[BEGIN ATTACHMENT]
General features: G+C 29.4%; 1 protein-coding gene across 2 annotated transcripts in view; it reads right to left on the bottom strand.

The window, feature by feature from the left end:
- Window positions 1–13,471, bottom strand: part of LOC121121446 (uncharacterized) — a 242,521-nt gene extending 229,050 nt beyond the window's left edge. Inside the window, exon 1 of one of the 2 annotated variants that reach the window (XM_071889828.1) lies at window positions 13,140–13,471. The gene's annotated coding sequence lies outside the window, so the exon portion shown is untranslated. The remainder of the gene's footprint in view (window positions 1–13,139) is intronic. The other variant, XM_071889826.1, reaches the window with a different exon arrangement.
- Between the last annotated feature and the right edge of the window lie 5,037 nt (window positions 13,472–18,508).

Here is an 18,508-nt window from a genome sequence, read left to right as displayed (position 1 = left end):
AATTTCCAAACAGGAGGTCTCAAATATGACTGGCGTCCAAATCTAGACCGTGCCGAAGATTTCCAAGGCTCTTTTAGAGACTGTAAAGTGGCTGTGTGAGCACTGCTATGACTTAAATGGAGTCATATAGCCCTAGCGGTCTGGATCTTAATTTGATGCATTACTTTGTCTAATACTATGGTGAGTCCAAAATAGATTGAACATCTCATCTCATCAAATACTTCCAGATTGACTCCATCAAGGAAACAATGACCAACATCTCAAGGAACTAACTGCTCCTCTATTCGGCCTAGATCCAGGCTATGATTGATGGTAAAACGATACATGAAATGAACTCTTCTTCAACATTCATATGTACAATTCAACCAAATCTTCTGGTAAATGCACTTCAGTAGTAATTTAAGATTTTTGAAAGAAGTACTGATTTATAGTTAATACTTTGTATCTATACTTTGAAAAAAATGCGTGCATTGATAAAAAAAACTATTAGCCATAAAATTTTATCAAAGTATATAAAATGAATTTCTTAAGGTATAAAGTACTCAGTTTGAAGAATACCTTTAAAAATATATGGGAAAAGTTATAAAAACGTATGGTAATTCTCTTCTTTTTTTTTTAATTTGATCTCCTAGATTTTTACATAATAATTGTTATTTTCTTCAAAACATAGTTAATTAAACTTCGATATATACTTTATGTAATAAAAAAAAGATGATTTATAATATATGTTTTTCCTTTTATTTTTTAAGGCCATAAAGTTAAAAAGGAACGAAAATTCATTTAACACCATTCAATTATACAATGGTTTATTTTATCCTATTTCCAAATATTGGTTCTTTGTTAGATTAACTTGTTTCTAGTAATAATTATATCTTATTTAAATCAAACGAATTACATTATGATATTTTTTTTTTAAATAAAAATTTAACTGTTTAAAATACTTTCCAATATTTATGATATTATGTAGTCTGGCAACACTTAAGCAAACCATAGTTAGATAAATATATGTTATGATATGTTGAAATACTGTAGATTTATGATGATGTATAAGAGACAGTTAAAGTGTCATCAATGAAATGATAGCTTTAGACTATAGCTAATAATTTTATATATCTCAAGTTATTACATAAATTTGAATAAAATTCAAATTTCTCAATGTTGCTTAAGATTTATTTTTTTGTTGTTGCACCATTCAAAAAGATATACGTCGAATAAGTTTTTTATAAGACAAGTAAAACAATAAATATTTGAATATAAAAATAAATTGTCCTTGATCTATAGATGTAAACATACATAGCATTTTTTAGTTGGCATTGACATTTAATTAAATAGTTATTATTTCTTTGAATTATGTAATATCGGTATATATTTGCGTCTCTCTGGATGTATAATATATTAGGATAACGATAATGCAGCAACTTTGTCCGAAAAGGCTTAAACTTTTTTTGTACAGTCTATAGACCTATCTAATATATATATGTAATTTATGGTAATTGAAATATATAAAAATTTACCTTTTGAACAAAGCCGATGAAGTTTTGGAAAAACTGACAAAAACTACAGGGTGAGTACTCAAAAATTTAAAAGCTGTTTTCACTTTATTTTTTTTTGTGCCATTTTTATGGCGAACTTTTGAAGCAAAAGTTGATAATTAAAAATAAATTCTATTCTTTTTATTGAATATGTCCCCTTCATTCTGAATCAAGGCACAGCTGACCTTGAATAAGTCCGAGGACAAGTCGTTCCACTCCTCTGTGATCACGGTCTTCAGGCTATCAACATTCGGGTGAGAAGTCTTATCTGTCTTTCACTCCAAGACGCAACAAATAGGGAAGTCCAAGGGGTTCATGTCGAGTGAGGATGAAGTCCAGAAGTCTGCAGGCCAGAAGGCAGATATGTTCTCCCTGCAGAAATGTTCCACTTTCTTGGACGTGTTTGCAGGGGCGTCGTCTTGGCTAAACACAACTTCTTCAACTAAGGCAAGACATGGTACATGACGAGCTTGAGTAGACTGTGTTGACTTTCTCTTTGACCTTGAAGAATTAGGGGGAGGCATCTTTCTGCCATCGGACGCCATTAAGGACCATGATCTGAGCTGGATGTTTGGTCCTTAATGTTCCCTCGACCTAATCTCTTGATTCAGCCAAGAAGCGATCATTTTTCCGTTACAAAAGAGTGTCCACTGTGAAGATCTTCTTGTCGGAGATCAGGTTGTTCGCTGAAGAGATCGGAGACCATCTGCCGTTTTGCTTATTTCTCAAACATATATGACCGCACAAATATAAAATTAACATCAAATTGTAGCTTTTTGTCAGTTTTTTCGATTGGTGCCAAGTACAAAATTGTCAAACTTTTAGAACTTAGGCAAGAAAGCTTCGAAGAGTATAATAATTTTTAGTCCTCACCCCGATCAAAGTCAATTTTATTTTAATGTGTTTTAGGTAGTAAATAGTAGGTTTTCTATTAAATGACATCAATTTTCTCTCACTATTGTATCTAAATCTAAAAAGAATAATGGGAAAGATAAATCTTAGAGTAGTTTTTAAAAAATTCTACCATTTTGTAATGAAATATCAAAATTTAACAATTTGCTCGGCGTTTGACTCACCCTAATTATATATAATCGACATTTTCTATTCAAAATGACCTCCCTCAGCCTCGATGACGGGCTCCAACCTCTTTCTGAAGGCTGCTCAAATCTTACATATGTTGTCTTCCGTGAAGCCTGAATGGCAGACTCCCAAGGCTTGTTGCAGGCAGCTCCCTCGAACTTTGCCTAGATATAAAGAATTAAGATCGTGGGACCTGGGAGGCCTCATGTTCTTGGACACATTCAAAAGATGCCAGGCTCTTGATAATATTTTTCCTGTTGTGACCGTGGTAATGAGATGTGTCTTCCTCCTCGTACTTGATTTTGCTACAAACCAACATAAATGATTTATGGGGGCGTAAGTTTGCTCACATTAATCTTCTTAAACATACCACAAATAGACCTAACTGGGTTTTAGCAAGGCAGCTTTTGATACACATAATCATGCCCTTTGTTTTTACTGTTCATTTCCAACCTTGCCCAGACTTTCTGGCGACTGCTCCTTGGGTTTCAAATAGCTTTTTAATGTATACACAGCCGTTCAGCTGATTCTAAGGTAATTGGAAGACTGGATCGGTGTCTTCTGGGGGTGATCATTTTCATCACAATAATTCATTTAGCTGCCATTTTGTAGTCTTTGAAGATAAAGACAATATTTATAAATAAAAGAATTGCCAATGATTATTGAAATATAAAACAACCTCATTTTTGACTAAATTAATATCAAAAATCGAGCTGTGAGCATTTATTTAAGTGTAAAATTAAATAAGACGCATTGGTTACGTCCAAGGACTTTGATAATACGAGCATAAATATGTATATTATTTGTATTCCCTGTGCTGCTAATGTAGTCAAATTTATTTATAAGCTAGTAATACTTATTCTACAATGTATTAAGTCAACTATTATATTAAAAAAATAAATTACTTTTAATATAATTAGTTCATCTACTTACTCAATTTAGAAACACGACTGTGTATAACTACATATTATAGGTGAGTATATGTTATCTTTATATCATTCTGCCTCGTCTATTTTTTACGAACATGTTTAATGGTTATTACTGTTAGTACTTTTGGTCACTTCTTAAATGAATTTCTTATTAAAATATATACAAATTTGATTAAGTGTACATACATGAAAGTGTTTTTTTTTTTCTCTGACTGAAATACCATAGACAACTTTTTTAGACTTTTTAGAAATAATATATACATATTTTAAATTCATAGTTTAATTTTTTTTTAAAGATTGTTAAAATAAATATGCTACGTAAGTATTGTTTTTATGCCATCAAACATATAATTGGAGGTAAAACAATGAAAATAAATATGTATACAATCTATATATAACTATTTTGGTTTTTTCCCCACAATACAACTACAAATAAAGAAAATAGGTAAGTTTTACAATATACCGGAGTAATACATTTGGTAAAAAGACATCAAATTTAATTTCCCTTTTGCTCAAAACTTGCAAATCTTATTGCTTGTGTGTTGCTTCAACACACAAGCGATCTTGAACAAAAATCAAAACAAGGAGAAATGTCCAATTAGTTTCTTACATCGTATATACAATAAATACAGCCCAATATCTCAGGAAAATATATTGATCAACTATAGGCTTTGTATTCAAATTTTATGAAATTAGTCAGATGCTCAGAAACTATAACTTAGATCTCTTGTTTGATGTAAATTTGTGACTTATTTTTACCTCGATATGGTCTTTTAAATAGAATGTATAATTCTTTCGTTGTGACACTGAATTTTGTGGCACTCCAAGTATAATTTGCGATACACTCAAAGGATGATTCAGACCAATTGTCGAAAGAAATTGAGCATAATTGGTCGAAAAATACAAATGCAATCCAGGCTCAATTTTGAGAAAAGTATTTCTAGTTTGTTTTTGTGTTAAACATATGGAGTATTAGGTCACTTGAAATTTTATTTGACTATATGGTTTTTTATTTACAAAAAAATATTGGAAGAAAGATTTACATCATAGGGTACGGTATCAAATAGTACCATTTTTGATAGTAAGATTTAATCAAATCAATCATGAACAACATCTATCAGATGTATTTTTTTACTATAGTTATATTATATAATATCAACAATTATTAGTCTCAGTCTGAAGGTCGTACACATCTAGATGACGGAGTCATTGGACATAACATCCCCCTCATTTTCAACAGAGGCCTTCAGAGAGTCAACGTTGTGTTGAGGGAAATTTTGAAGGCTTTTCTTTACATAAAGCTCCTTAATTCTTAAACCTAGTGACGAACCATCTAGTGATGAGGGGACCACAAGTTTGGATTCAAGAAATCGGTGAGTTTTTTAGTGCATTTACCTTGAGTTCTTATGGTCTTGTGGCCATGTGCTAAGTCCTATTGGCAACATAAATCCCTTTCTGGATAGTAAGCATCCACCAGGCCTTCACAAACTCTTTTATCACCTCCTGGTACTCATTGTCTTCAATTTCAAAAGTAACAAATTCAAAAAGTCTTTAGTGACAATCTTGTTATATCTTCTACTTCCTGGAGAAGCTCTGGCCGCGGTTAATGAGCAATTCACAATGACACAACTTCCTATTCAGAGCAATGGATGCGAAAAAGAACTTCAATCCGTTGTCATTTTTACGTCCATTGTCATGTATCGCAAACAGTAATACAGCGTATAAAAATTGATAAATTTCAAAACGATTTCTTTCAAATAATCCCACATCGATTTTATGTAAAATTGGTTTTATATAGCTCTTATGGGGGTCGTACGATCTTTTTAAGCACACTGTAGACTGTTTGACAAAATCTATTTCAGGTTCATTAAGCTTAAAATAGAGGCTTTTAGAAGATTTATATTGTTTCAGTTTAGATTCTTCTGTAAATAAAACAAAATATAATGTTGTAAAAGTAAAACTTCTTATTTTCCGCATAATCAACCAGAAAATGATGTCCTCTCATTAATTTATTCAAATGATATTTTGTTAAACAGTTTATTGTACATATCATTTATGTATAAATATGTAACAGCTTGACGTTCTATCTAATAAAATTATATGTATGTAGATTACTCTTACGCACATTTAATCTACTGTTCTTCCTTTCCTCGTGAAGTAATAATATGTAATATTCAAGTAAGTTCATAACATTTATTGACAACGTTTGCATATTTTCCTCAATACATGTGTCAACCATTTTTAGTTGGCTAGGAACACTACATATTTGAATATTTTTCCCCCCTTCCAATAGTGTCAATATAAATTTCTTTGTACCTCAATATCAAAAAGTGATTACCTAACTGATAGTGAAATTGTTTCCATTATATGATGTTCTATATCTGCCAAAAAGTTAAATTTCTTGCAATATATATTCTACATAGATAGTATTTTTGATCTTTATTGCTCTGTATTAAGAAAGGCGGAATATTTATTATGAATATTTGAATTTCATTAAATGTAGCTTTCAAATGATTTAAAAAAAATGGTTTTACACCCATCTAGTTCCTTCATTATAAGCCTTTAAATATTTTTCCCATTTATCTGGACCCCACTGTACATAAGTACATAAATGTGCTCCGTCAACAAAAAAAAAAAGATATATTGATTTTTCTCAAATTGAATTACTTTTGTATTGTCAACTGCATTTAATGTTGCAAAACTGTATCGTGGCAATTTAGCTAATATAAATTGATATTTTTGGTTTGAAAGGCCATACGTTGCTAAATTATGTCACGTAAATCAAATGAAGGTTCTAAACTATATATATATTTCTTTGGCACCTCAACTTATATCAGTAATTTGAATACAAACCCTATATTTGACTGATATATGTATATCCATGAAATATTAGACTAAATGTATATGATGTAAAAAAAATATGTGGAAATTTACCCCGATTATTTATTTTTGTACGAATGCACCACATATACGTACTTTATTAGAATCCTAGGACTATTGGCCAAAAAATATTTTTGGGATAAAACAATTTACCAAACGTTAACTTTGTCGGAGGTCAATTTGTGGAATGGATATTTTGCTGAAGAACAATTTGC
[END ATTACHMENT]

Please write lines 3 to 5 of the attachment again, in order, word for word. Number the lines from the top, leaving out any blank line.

- Window positions 1–13,471, bottom strand: part of LOC121121446 (uncharacterized) — a 242,521-nt gene extending 229,050 nt beyond the window's left edge. Inside the window, exon 1 of one of the 2 annotated variants that reach the window (XM_071889828.1) lies at window positions 13,140–13,471. The gene's annotated coding sequence lies outside the window, so the exon portion shown is untranslated. The remainder of the gene's footprint in view (window positions 1–13,139) is intronic. The other variant, XM_071889826.1, reaches the window with a different exon arrangement.
- Between the last annotated feature and the right edge of the window lie 5,037 nt (window positions 13,472–18,508).

Here is an 18,508-nt window from a genome sequence, read left to right as displayed (position 1 = left end):